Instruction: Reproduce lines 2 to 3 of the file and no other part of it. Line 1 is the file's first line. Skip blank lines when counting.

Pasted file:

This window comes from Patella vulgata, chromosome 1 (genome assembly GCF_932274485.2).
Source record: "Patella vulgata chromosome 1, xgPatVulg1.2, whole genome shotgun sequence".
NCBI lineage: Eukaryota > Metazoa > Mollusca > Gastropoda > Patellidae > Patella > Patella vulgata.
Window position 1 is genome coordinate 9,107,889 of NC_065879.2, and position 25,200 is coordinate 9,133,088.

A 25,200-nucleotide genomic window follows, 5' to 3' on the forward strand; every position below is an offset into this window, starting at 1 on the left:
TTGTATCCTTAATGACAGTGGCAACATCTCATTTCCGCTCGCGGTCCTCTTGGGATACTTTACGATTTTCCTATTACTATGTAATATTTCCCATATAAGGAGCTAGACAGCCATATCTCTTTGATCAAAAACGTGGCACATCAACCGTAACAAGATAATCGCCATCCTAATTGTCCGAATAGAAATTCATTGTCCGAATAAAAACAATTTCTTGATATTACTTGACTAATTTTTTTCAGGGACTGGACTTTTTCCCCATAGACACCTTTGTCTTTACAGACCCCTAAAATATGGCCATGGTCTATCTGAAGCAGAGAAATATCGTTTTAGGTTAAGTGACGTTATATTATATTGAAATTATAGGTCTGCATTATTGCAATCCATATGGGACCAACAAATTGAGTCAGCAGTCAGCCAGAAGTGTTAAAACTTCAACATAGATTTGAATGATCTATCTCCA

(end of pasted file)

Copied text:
Source record: "Patella vulgata chromosome 1, xgPatVulg1.2, whole genome shotgun sequence".
NCBI lineage: Eukaryota > Metazoa > Mollusca > Gastropoda > Patellidae > Patella > Patella vulgata.